I have been struck in this last week by the overwhelmingly warm and generous nature of the tributes to Prince Philip and the reminiscences of him as both public and private figure. In this day and age that is in itself no small recognition of him and his achievements.
One set of comments amongst so many that registered with me was from my friend Fr Hunwicke on his blog. This was in his post Philip Mountbatten Prince of Greece and Denmark and which drew attention to the Prince’s lack of nationality in his upbringing, travelling as someone of no fixed abode on a Danish passport as a descendent of King Christian IX, and until he became legally British in the months before he married. This is indeed an insight into the still transnational world of European royal families in that period.
In Prince Philip’s case it can be seen very clearly in the cost of arms he used from 1947 to 1949. Unlike the one we have become used to this one brought out the complexity of his personal ancestry. Granted before his marriage early in 1947 he replaced them in 1949 probably because of the difficulties in reproducing such a shield in small scale and usually only in outline, the arms are discussed in detail in a post from 2015 by the blog A Royal Heraldry in HRH The Prince Philip, Duke of Edinburgh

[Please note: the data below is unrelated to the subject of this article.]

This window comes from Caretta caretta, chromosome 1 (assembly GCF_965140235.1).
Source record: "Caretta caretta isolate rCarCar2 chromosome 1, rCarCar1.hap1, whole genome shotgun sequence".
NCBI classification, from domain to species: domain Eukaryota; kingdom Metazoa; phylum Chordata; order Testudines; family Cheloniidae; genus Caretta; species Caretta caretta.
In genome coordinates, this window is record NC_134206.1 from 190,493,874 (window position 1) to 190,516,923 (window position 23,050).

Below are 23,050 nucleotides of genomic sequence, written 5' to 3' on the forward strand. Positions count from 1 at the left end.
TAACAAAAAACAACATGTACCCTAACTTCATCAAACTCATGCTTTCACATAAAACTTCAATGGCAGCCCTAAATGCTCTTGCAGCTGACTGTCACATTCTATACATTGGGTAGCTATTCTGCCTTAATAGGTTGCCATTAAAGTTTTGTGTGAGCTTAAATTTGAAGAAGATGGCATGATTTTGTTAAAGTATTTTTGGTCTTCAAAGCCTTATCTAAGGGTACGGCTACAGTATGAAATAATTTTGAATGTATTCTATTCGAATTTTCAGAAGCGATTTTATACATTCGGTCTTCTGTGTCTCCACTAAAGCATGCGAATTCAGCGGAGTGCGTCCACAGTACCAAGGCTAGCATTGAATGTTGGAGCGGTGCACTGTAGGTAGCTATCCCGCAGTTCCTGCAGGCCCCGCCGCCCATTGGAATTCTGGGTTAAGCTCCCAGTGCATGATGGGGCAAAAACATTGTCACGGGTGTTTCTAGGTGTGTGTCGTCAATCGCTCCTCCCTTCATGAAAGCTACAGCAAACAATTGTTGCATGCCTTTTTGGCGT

The shield was that of the Greek Royal Arms, with an inescutcheon of the Danish coat of King Christian IX, indicating his birth as a Prince of both Greece and Denmark, and with a cantonal shield of the arms of Princess Alice, daughter of Queen Victoria and Grand Duchess of Hesse Darmstadt and by the Rhine, his great grandmother, thus representing both his British and Hesse heritage, which includes that of the Battenburgs-Mountbattens. Therein is expressed the personal history of someone who has been quintessentially British for longer than most us have been alive or can remember, and who could still, truthfully, assert that he was not English ..,
The coat of arms of HRH the Duke of Edinburgh 1947-1949